Shellworks upcycles leftover lobster shells into biodegradable bioplastics

March 15, 2019 by  
Filed under Eco, Green

Four design students from The Royal College of Art and Imperial College have created a biodegradable and recyclable bioplastic using an unusual material — lobster shell waste. In an initiative dubbed Shellworks , the team — Ed Jones, Insiya Jafferjee, Amir Afshar and Andrew Edwards — has developed new manufacturing machines to produce what they believe is a sustainable replacement for single-use plastics. The malleable bioplastic is extremely versatile and can be adjusted in thickness, transparency, flexibility and stiffness to create a variety of biodegradable objects. The critical ingredient in the Shellworks’ bioplastic is chitlin, the world’s second most abundant biopolymer naturally found in the exoskeletons of crustaceans and insects. Rather than purchase chitlin, an expensive material on its own, the team opted to built a custom small-scale extractor as well as three custom manufacturing machines — the Dippy, a heated dip molder to create 3D forms; the Vaccy, a steam-heated vacuum former for making molded packaging; and the Sheety, a sheet-forming device for creating controlled flat sheets — that each take advantage of a specific material property for different applications. Prototypes have ranged from antibacterial blister packaging to self-fertilizing plant pots. Since the beginning, product recyclability has stayed at the forefront of Shellworks’ design objectives. Thus, the team steered clear of additives during experimentation and discovered that they could manipulate the bioplastic’s properties by adjusting the ratios of the base ingredients. The highly versatile and recyclable material can be easily turned from a solid back to the original bioplastic solution or used as a natural, non-polluting fertilizer at the end of its lifecycle. Related: Reebok develops plant-based sneakers made of cotton and corn The Shellworks team said, “By designing scalable manufacturing processes, applications tailored to the material and eco-positive waste streams, we believe we can demonstrate how chitosan bioplastic could become a viable alternative for many of the plastic products we use today.” + Shellworks Images via Shellworks

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Shellworks upcycles leftover lobster shells into biodegradable bioplastics

New Humane Society report shows animal testing labs kill thousands of dogs annually

March 15, 2019 by  
Filed under Eco, Green

The Humane Society of the United States just released a report on their investigation into widespread animal testing. The inquiry lasted a little over three months and discovered that tens of thousands of dogs are being killed annually in the name of product testing . The study uncovered laboratories across the United States where scientists are using beagles and hounds to test toxicity levels in drugs, dental implants and pesticides . Over the course of 100 days, one undercover operative recorded almost two dozen animal experiments that featured dogs as the primary subjects. At the end of some of these studies, all of the dogs were terminated while others suffered throughout the trials. Related: Don’t forget to fight for these “less glamorous” endangered species One of the documented experiments involved 36 beagles and was commissioned by Dow AgroSciences. The company was testing pesticide use on the dogs and ordered researchers to force the poor animals to swallow fungicide pills. The study is scheduled to end this coming July, and any of the beagles that survive are going to be killed. Dow has issued a public statement about animal experimentation and confessed that these types of studies are not needed. The U.S. government has also stopped requiring animal testing on human products, so there is really no need for these dogs to be subjected to these terrible experiments. The reality, however, is that animal experiments are more widespread than people realize. “The disturbing findings at this facility are sadly not unique. Experiments are happening at hundreds of laboratories each year throughout the country, with more than 60,000 dogs suffering,” said Kitty Block, president and CEO of the Human Society of the United States. The undercover investigation was undertaken in a Michigan facility called Charles River Laboratories. Animal testing is carried out in similar facilities across the U.S., but also in government buildings, universities and for-profit institutions. Commercial breeders, such as Marshall BioResources, provide the majority of dogs used in animal testing. Apart from Dow, other companies linked in the investigation include Paredox Therapeutics and Above and Beyond NB LLC. By raising awareness about the issue, the Humane Society hopes to put an end to animal testing and find homes for the animals who have survived. Via Human Society of the United States Image via Shutterstock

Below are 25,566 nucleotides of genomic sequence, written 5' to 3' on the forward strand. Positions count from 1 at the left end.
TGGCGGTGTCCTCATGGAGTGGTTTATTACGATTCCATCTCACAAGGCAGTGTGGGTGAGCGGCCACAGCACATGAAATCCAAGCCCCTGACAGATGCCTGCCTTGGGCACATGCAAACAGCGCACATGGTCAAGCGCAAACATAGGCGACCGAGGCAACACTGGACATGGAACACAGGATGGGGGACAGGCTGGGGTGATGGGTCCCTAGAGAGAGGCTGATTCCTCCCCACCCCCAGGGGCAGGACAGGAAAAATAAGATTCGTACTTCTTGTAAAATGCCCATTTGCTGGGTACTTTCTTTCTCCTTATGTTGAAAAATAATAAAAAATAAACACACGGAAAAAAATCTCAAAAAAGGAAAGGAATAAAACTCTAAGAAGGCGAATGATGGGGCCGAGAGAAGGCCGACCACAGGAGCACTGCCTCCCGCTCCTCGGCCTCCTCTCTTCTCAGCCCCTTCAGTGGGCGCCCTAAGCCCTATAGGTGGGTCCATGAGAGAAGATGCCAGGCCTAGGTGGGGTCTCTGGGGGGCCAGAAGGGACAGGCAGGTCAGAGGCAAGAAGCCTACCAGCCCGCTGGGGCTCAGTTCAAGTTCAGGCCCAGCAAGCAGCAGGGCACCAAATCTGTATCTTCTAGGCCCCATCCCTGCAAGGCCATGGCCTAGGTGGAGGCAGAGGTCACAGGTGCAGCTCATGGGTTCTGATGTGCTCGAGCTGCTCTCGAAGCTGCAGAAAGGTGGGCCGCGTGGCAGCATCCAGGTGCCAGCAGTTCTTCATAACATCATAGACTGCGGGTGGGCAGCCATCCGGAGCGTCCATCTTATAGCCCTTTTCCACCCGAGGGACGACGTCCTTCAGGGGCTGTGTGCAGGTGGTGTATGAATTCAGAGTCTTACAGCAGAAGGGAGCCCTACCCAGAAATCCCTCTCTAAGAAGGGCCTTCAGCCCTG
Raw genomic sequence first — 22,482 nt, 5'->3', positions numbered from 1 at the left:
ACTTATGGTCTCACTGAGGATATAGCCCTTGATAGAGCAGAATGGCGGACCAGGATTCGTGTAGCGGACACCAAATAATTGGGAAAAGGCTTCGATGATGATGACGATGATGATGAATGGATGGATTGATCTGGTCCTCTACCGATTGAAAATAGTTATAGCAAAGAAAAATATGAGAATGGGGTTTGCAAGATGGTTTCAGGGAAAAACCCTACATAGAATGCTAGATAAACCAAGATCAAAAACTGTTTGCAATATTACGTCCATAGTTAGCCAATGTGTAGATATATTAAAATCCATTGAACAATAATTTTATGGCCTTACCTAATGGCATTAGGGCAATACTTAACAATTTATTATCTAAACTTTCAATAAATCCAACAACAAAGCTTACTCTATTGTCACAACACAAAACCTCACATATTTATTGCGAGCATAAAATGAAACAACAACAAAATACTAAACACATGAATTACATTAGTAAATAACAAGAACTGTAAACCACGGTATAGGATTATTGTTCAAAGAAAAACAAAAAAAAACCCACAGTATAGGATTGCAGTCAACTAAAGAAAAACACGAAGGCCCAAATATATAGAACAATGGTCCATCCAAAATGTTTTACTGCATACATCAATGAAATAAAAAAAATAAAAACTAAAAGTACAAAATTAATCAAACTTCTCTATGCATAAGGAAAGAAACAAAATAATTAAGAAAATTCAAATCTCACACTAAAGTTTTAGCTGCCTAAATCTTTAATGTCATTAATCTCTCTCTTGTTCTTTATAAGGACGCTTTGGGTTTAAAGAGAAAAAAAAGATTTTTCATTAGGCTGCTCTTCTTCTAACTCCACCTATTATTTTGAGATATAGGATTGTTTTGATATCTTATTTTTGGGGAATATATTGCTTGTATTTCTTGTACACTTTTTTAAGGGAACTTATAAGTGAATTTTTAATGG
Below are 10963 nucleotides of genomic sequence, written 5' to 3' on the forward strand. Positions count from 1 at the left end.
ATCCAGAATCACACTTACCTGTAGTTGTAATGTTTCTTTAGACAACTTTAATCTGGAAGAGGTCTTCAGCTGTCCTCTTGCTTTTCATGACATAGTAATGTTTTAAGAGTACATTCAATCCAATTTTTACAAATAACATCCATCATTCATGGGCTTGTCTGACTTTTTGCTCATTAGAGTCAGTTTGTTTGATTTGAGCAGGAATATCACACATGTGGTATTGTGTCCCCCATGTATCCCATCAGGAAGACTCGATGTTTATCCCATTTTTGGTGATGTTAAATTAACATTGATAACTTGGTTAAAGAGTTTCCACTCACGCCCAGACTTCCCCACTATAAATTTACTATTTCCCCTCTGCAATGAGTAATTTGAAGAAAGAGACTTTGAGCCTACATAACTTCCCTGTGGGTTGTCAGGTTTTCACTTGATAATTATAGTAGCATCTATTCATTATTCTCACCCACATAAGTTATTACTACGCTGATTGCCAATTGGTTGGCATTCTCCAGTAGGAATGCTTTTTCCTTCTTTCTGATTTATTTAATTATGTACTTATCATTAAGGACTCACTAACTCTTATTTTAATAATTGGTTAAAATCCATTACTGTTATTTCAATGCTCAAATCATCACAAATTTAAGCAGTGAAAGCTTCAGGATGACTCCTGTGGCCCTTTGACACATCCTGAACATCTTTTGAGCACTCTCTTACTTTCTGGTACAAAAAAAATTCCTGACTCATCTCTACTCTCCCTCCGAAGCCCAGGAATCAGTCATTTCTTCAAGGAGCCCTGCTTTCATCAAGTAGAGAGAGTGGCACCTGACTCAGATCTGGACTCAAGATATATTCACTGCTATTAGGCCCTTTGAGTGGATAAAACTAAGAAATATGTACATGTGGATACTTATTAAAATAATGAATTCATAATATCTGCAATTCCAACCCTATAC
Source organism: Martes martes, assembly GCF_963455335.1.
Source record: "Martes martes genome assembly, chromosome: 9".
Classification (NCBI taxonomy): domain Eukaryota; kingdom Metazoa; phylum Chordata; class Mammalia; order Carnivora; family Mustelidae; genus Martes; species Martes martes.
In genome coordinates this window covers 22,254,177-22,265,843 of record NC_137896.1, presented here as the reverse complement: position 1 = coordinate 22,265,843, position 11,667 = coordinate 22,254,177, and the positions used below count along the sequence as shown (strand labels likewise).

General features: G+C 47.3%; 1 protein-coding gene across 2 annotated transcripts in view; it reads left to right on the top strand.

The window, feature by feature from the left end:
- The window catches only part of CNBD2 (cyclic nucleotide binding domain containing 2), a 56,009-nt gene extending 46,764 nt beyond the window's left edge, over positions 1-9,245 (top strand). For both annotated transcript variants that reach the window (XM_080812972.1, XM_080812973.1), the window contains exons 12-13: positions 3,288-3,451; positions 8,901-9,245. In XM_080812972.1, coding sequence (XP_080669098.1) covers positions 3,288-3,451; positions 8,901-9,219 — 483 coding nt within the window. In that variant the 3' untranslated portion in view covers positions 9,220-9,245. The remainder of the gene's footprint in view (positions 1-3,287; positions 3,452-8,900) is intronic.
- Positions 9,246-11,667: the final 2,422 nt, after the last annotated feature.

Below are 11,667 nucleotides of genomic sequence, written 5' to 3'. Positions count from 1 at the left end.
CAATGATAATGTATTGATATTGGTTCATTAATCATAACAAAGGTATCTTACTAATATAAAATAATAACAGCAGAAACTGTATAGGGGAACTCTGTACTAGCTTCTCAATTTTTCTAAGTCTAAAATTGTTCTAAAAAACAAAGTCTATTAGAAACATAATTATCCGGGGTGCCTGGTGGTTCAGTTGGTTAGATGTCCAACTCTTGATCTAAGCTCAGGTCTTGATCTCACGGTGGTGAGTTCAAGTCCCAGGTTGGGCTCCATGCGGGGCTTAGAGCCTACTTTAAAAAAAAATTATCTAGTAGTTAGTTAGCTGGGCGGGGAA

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New Humane Society report shows animal testing labs kill thousands of dogs annually

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